Europe and Central Asia

News Europe and Central Asia

The people have spoken: it’s time to #RestoreNature. What happens now?

Tue, 13/04/2021

After decades of attempts to convince governments and businesses to stop the exploitati

Oroklini lake, Cyprus

The Rewards of Nature Restoration

Fri, 09/04/2021
Over the course of the next few months, we are going to take a deep dive into the many benefits of nature restoration with a written docu-series: the rewards of nature restoration. It will feature fascinating stories of large-scale nature restoration in Europe, and the people behind them.

Diclofenac claims first official victim in Europe: the Cinereous Vulture

Thu, 08/04/2021
A Cinerous Vulture born in 2020 in the Boumort National Hunting Reserve has now been confirmed as the first victim of a vulture species to die from poisoning by veterinary diclofenac in Europe.

BirdLife threatens to walk out from Taxonomy Platform on Sustainable Finance

Fri, 02/04/2021

Right now, the European Commission is working towards finalising its sustainable financ

The Red Kite disappeared from England for 100 years © Scott M Ward / Shutterstock

Red List update: how we brought the Red Kite home to the UK

Fri, 05/03/2021
The 2020 Red List update showed that many raptors are now in peril. In more positive news, the Red Kite was downlisted to Least Concern, thanks in part to a wildly successful reintroduction program that saw the species return to England and Scotland after a century’s absence.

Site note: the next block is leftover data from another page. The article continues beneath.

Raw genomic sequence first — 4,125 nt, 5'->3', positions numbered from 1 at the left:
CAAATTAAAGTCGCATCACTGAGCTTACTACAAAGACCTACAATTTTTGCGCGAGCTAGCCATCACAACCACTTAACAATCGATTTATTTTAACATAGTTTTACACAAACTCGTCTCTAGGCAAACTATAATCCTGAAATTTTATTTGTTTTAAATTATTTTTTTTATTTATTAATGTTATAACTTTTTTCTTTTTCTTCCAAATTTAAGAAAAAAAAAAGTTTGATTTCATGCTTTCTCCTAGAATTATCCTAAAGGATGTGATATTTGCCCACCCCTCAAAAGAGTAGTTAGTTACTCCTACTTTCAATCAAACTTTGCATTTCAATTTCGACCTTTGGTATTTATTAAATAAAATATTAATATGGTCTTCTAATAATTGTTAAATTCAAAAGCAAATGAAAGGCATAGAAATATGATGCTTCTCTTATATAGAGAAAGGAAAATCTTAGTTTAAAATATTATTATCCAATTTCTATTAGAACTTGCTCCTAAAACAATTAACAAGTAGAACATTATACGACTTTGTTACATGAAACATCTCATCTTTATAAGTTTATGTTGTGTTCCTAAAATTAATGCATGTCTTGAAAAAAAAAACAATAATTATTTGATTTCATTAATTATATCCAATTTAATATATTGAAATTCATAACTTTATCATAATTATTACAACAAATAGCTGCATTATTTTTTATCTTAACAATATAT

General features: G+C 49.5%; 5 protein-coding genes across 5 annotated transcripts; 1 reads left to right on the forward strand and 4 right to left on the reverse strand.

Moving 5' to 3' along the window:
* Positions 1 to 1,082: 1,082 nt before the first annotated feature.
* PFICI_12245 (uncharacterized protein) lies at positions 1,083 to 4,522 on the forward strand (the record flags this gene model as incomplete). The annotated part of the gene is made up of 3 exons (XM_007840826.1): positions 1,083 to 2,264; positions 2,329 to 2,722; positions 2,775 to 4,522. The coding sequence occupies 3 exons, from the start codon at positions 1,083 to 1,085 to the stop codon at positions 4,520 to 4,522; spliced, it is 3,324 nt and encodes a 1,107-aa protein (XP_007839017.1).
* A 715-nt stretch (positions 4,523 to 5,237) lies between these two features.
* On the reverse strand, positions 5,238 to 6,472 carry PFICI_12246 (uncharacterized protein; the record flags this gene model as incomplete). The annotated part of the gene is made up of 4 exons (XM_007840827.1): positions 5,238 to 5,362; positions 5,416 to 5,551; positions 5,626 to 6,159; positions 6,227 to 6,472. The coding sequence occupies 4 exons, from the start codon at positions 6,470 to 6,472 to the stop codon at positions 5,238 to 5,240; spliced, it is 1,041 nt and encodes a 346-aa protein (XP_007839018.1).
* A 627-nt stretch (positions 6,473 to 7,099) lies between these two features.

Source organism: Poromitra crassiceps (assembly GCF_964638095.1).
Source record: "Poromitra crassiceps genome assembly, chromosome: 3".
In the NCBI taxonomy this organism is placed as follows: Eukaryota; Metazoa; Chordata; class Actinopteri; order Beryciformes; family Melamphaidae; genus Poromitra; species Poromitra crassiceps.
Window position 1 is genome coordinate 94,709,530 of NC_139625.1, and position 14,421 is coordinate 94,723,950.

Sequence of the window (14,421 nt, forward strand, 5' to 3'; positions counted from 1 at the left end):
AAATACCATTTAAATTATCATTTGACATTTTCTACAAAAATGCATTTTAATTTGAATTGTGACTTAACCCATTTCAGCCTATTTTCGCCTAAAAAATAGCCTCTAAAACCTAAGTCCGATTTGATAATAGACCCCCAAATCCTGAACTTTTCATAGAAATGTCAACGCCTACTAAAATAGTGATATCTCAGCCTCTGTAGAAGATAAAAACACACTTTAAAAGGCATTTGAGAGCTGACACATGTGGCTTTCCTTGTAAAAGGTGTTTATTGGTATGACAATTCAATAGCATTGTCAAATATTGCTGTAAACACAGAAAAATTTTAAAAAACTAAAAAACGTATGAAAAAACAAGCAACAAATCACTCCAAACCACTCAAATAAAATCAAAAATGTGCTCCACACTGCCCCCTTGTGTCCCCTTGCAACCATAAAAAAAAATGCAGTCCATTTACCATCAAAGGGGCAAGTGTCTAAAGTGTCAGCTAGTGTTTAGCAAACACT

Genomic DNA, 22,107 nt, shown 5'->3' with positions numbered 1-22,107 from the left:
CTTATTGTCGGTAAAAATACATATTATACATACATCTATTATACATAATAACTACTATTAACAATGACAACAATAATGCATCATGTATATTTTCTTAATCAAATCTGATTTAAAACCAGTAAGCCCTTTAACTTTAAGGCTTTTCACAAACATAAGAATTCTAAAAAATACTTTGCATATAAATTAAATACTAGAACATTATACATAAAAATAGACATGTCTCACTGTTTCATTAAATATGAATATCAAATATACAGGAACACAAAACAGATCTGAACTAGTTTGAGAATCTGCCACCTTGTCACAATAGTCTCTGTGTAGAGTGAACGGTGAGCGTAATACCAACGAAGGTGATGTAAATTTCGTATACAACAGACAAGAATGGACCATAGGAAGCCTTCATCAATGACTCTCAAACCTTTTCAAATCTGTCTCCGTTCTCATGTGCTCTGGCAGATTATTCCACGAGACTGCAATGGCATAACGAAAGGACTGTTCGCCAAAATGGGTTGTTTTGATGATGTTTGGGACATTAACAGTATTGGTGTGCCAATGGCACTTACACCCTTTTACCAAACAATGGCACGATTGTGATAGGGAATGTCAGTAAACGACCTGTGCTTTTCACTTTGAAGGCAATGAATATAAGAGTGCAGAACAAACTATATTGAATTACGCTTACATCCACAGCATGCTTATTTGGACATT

The EU and the UK have agreed to keep working together. What’s in it for nature?

Fri, 26/02/2021
For four and a half years, we have been working our way through the intricate and complex world of EU-UK trade negotiations. Now that the transition period is behind us, we can begin to assess this event’s implications for nature. Take a deep dive into the issue with our weekend long read.
Team members from EnvPro and E-grupa © Mihailo Jovićević

The new wave of plant conservationists in the Balkans

Fri, 19/02/2021
Move over bearded botanists: a new generation of young expert plant scientists are scaling remote Balkan mountains to save extremely rare plants found nowhere else – some with ranges smaller than a football field